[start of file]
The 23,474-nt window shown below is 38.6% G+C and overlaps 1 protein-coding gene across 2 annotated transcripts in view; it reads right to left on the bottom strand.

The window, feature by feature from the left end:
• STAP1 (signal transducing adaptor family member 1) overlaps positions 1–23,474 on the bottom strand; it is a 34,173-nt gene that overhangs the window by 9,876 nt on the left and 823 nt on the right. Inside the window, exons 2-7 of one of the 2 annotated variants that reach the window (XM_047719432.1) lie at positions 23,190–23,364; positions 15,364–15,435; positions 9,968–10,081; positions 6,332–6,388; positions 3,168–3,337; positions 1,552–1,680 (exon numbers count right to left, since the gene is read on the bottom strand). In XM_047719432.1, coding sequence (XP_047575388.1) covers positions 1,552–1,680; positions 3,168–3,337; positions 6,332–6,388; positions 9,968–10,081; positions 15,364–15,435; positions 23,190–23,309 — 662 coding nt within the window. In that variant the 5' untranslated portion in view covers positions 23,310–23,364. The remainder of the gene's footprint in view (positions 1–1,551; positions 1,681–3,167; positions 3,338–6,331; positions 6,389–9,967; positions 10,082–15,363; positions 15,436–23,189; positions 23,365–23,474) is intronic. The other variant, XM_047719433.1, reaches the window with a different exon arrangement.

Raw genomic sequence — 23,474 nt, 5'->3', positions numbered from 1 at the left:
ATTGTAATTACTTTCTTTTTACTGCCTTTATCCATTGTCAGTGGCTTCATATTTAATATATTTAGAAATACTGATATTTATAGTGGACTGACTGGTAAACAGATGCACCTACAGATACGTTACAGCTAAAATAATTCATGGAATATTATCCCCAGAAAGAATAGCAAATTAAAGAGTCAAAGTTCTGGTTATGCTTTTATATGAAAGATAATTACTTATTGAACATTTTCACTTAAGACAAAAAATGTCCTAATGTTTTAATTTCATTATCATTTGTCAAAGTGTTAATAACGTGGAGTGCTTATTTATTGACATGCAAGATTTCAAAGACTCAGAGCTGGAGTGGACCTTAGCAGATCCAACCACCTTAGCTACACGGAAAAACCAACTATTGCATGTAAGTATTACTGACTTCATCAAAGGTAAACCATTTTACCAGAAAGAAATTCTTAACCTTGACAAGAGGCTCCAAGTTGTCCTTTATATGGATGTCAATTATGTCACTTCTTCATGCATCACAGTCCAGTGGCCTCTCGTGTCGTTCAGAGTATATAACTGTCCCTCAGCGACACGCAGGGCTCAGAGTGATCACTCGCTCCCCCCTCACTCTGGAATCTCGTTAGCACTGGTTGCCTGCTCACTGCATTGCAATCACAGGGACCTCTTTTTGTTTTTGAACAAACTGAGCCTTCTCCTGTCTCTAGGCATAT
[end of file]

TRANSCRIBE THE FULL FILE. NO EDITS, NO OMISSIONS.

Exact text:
The 23,474-nt window shown below is 38.6% G+C and overlaps 1 protein-coding gene across 2 annotated transcripts in view; it reads right to left on the bottom strand.

The window, feature by feature from the left end:
• STAP1 (signal transducing adaptor family member 1) overlaps positions 1–23,474 on the bottom strand; it is a 34,173-nt gene that overhangs the window by 9,876 nt on the left and 823 nt on the right. Inside the window, exons 2-7 of one of the 2 annotated variants that reach the window (XM_047719432.1) lie at positions 23,190–23,364; positions 15,364–15,435; positions 9,968–10,081; positions 6,332–6,388; positions 3,168–3,337; positions 1,552–1,680 (exon numbers count right to left, since the gene is read on the bottom strand). In XM_047719432.1, coding sequence (XP_047575388.1) covers positions 1,552–1,680; positions 3,168–3,337; positions 6,332–6,388; positions 9,968–10,081; positions 15,364–15,435; positions 23,190–23,309 — 662 coding nt within the window. In that variant the 5' untranslated portion in view covers positions 23,310–23,364. The remainder of the gene's footprint in view (positions 1–1,551; positions 1,681–3,167; positions 3,338–6,331; positions 6,389–9,967; positions 10,082–15,363; positions 15,436–23,189; positions 23,365–23,474) is intronic. The other variant, XM_047719433.1, reaches the window with a different exon arrangement.

Raw genomic sequence — 23,474 nt, 5'->3', positions numbered from 1 at the left:
ATTGTAATTACTTTCTTTTTACTGCCTTTATCCATTGTCAGTGGCTTCATATTTAATATATTTAGAAATACTGATATTTATAGTGGACTGACTGGTAAACAGATGCACCTACAGATACGTTACAGCTAAAATAATTCATGGAATATTATCCCCAGAAAGAATAGCAAATTAAAGAGTCAAAGTTCTGGTTATGCTTTTATATGAAAGATAATTACTTATTGAACATTTTCACTTAAGACAAAAAATGTCCTAATGTTTTAATTTCATTATCATTTGTCAAAGTGTTAATAACGTGGAGTGCTTATTTATTGACATGCAAGATTTCAAAGACTCAGAGCTGGAGTGGACCTTAGCAGATCCAACCACCTTAGCTACACGGAAAAACCAACTATTGCATGTAAGTATTACTGACTTCATCAAAGGTAAACCATTTTACCAGAAAGAAATTCTTAACCTTGACAAGAGGCTCCAAGTTGTCCTTTATATGGATGTCAATTATGTCACTTCTTCATGCATCACAGTCCAGTGGCCTCTCGTGTCGTTCAGAGTATATAACTGTCCCTCAGCGACACGCAGGGCTCAGAGTGATCACTCGCTCCCCCCTCACTCTGGAATCTCGTTAGCACTGGTTGCCTGCTCACTGCATTGCAATCACAGGGACCTCTTTTTGTTTTTGAACAAACTGAGCCTTCTCCTGTCTCTAGGCATAT